It's long been assumed that any truly ambitious politician would die to be president. Sen. Joe Biden, D-Del., almost did.

Nineteen months after national humiliation, and 14 months after he almost lost his life, the youngest man elected to the Senate in 150 years, at age 29 in 1972, has a new lease on - and attitude about - life.Biden credits the change to his running for president.

"Now that I've survived it unscathed," Biden says as he knocks on the wooden table in his office, "it's been the best year of my life in the sense I've learned more about me. I've learned what I can take and do."

Two years ago Biden seemed likely to be the Democratic nominee in 1988 after Gary Hart went down in flames: He was articulate and attractive to women voters; he could raise large amounts of money, and he seemed marketable as a moderate in a party that badly needed one.

But on Sept. 12, 1987, just before he would chair the highly-publicized Senate confirmation hearings on Supreme Court nominee Robert Bork, it all began tumbling down for Biden.

In short order, Biden conceded that at times he had used a British politician's campaign speech without giving credit, and he was embarrassed over exagerrating his law school record and by a law school incident that caused him to repeat a course because of questions about plagiarism.

Biden dropped out of the race, saying the Bork nomination needed his undivided attention. If Biden was bitter, he kept it well hidden.

"Everyone was marveling at his comportment in the hearing room," said a former Judiciary Committee staffer during the Bork hearings. "In the back room of the hearings he went out of his way to be gracious. But . . . he made various comments which made it clear to anyone listening that he felt a tremendous amount of pain and anger."

Once the hearings were over, Biden dropped from public view. And on Feb. 11 - five days before the New Hampshire primary - Biden underwent high-risk surgery to correct a life-threatening aneurysm in his brain.

It now turns out that Biden, before he withdrew from the race, was close to a political breakout that could have propelled him out of the pack and eventually into the Democratic presidential nomination.

Joe Trippi, then deputy campaign manager for Rep. Richard Gephardt, D-Mo., confirms their internal polls at that point showed Biden in front with the momentum to win Iowa going away.

Sources in Massachusetts Gov. Michael Dukakis' camp - whose aides leaked the story about Biden's speech plagiarism - say their polls showed the same.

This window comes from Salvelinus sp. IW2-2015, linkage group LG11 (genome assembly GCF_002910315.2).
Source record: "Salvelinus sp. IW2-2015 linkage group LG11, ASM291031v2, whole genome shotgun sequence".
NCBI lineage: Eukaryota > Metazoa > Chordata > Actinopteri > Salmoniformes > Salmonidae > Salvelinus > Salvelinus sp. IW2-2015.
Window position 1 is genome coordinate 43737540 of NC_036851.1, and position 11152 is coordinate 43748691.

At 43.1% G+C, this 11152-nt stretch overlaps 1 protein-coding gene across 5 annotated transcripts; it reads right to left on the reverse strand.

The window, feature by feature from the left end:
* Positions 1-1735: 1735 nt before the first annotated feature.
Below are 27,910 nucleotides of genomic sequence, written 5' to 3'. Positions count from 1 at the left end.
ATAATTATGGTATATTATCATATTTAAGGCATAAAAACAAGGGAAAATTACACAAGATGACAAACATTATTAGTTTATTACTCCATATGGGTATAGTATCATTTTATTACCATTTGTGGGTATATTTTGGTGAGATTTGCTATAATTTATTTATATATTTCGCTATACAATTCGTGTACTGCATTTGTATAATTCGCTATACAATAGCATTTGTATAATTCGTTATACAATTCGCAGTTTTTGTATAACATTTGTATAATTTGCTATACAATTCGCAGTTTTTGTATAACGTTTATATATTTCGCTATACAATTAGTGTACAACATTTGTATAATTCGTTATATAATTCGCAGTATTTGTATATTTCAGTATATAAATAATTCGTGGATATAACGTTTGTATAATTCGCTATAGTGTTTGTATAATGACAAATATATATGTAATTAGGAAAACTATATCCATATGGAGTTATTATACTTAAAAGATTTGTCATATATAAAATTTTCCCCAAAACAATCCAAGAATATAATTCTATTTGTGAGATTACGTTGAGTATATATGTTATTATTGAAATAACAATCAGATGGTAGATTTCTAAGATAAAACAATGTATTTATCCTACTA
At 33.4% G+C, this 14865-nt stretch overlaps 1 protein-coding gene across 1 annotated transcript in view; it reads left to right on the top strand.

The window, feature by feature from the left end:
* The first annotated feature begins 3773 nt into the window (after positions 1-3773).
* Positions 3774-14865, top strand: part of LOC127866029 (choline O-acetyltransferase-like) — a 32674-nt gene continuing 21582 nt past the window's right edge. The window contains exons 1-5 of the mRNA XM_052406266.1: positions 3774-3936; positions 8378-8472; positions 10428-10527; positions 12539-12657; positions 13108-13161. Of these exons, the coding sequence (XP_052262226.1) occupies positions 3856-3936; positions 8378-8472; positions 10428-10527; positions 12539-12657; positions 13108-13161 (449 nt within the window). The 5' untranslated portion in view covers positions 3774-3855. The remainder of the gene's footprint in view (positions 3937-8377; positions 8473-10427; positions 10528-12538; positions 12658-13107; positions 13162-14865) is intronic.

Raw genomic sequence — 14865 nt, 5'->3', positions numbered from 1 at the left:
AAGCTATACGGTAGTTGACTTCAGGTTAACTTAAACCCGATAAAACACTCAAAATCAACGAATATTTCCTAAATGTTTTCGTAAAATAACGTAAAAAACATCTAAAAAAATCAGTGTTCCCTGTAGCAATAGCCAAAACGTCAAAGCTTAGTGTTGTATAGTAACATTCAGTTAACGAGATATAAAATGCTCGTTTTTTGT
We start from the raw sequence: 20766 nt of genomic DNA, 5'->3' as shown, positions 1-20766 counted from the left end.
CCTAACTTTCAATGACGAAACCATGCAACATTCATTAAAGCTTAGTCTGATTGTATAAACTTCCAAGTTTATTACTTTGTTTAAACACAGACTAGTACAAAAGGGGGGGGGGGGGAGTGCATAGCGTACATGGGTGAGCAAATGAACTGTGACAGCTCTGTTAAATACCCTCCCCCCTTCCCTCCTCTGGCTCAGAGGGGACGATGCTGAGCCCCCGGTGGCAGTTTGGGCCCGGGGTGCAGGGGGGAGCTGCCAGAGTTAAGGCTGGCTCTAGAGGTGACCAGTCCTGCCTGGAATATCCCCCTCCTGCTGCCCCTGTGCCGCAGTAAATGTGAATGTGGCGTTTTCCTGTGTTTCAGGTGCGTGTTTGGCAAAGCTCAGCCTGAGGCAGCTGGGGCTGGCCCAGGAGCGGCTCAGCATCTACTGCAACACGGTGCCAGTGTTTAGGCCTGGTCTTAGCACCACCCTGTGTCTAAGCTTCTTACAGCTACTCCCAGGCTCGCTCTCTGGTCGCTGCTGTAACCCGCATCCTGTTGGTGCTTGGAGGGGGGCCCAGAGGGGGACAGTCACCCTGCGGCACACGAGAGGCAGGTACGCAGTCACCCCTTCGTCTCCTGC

Iowa State Democratic Chair Bonnie Campbell in late summer began telling people privately that Biden had suddenly, clearly moved to the fore in her state.

In retrospect, however, it seems that if the scandal hadn't gotten him, the aneurysm would.

Valerie Biden Owens, his sister and campaign chairman, recalls that "When he withdrew, no one saw it as a blessing. None of us were jubilant. It was a sad time. I was angry."

In hindsight, she says, the withdrawal "was a blessing." Had he not withdrawn, "the doctors have led us to believe he would be dead."

Biden had already ignored previous warning pains - assuming it was just a back problem - and his traveling aide routinely carried a large bottle of extra-strength Tylenol for him.

Biden says he would have ignored the symptoms even longer if he had been in the heat of the campaign:

"My guess is I would have not quit. I would have tried everything I could. Whether or not it would have gotten so bad that there's nothing I could do about it, I don't know. My guess is I would have tried for 24 hours, and if (the doctors) are right about what happened in those 24 hours, I would have been gone anyway."

As it was, doctors at Walter Reed Hospital in Washington thought he was so close to death that they rushed the surgery before a second doctor they wanted on hand could get there.

Biden subsequently had two more major operations and spent months recuperating before returning to the Senate last fall.

He has plunged back into the Senate with zeal, trying to erase any doubts about his abilities that past embarrassments may have caused. He plans to run for re-election to the Senate next year, and he's considered a safe bet. He remains chairman of the Judiciary Committee and a senior member of the Foreign Relations Committee.

It's clear from watching Biden - who still commutes daily by train from his Wilmington, Del., home to Washington - that the presidency is still in his sights. He has ruled out a 1992 race, but associates think he's on a timetable for 1996.

"I have a great deal more patience," says Biden, once known in Washington as a young man in a hurry. But, he adds, "Don't get me wrong - I still haven't become Job.

"I am no less ambitious in terms of my dreams for my family, myself and my country, but I am much less anxious, much less hurried. . . . For me it was always the next stop. I never took the time, other than as it related to my family, to say, `I like what I'm doing.'

"I can make a real contribution, and when I feel the time is right, I'll move."